The services of a ghost writer can be the best solution when you have writing or editing work that needs to be professionally done. By doing this, you know that the project will be handled by a competent writer who ensures that your work makes tangible sense.
Basically, what a ghost writer does is provide you with original content depending on your specifications, after which all the rights are transferred to you as the work’s owner. Professional ghosts compile the notes and knowledge shared by the client and transform into in to high quality material ready to be used on the Internet and elsewhere.
The need for many website owners to have quality articles for the promotion of their websites have led to a phenomenal rise in ghost writing services. However, please note that ghost writers are not restricted to writing articles, but also handle other projects – such as ghost writing fiction and nonfiction books, memoirs, screenplays and scripts.
Some ghost writing projects should be handled by experts, in order for them to achieve the desired outcomes. This is where ghost writing services come in handy, since they usually have a team of qualified writers who have the expertise to handle diverse topics and specialties.
The work is assigned to the most appropriate ghost writer – depending on the nature of the project – so that you can enjoy great value for your money. You definitely need content that is rich in knowledge and that will educate your target audience, and this is actually what a ghost writer helps you achieve.
What may be most important is to hire a ghost writer with a decent professional reputation, and with whom you can get along without too many arguments. One way to measure this is by checking through testimonials on the firm’s website, in order to see what other clients have to say about the services offered. But you can usually tell through simple email exchanges and over-the-phone contact whether or not you will enjoy working with the writer of your choosing.
I have found over the years as a ghost writer that editing is always what you will be doing, strangely enough, one way or another. Even when you’re doing a strict ghost writing project from the client’s outline, notes are usually involved, and so is Internet and library research. And that usually entails some substantial rewriting of copy.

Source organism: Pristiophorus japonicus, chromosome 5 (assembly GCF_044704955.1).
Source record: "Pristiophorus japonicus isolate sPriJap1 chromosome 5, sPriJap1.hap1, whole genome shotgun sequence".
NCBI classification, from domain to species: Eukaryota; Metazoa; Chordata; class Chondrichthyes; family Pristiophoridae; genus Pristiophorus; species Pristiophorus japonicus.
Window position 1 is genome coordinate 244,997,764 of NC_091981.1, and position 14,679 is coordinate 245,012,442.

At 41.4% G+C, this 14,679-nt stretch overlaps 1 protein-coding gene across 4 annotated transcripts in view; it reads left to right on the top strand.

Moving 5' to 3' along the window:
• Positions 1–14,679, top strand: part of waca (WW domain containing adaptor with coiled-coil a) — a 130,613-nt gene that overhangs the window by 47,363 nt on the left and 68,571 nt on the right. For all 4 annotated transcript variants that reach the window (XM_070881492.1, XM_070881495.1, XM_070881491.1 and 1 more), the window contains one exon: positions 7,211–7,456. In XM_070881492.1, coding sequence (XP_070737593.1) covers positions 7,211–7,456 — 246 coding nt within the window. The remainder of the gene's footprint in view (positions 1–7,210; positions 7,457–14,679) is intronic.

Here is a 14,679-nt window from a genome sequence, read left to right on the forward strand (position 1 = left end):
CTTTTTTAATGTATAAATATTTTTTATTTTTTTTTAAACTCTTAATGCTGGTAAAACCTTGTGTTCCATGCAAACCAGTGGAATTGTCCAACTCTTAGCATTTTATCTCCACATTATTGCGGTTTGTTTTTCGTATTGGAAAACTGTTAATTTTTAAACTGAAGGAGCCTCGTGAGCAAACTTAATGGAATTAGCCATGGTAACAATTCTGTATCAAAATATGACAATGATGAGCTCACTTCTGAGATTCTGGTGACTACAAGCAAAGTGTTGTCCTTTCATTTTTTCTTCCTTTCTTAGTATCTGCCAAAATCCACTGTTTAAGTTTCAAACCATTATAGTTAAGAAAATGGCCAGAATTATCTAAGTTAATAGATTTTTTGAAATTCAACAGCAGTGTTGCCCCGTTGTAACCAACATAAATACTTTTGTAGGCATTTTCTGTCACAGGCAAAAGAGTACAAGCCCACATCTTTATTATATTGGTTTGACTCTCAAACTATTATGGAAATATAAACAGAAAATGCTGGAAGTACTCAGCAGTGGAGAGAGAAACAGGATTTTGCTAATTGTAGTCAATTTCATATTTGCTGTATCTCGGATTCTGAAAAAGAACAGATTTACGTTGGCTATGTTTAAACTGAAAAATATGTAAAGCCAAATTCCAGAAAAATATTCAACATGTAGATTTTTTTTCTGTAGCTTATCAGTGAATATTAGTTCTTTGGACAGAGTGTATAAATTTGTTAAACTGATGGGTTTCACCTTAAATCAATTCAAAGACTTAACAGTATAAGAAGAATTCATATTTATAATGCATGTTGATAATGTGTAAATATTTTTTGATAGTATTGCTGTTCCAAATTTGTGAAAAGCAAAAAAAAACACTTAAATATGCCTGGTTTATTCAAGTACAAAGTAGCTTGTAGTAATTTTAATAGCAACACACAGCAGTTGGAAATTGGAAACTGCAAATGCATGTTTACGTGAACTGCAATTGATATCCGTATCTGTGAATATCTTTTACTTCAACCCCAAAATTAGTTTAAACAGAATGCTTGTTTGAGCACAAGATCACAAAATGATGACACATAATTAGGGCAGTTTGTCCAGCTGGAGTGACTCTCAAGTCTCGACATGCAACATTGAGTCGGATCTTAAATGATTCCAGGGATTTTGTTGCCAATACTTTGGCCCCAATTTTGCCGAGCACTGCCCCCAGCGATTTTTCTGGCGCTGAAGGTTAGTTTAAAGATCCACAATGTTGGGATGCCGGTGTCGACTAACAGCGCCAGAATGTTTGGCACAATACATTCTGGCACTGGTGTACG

If you use what you find on the Net or at the library, aside from writing people for permission to use their material, sometimes you will somewhat reword what you find and fit it to the client’s work. Also, the client will often give you notes that are comprehensive enough to work from, rewriting as you go and trying to keep to the client’s overall “voice.”
So you must understand the nature of copy editing to be a ghost writer. Editing comes in stages, which I will attempt to delineate for you in order. Basic editing or line editing involves editing for grammar, spelling, syntax (the order of words, arrangement of them etc.), and to some extent style and color.
Basic editing doesn’t involve major rewriting, but there is the removal of redundancies, fact checking such as the correct spelling of names, etc. Beyond line editing, there are more comprehensive forms of copy editing, although line editing can be quite substantial by itself and involve the application and use of several style manuals, such as the Chicago Manual of Style.
Content editing is the next stage. When you content edit, you are usually rearranging things in a more major manner, involving rewriting the overall “voice” to suit the aimed-for audience of the work, for example. When you content edit, you are changing the style and overall “feel” of the work to suit the client’s specifications and the requirements of the readers. You may shift around chapters, rename characters, put in or take out whole scenes, etc.
Finally, there is developmental editing. When you do this, you’re coming much closer to basic ghost writing from scratch, but you’re still using the client’s material to work from. There is usually plenty of material to edit from, but you have to really rework it in a vastly major manner.
You will be adding whole blocks of material, subtracting other portions, adding in new scenes, new characters, new backgrounds and new facts throughout. You basically take something that is dull and unfinished, full of bad material and redundancies – and you turn it into a professional, polished job. Or you work with something that has good or even great ideas, but it needs completely rewritten and restyled in order to fit the client’s and the readers’ needs a lot more precisely.
The best copy editors are probably the developmental editors. They do the most work, and their profession is a lot more like ghost writing than that of the other, lesser types of editors. As a ghost writer, I’ve had to do many different forms of editing, but I can tell you that proper developmental editing is the hardest form of editing. The other types are cakewalks next to it, but the challenges are there for the most capable editors to undergo and enjoy.
All in all, both ghost writing and editing offer a wide diversity of challenges, both for the ghost writers or editors and for their clients in general.
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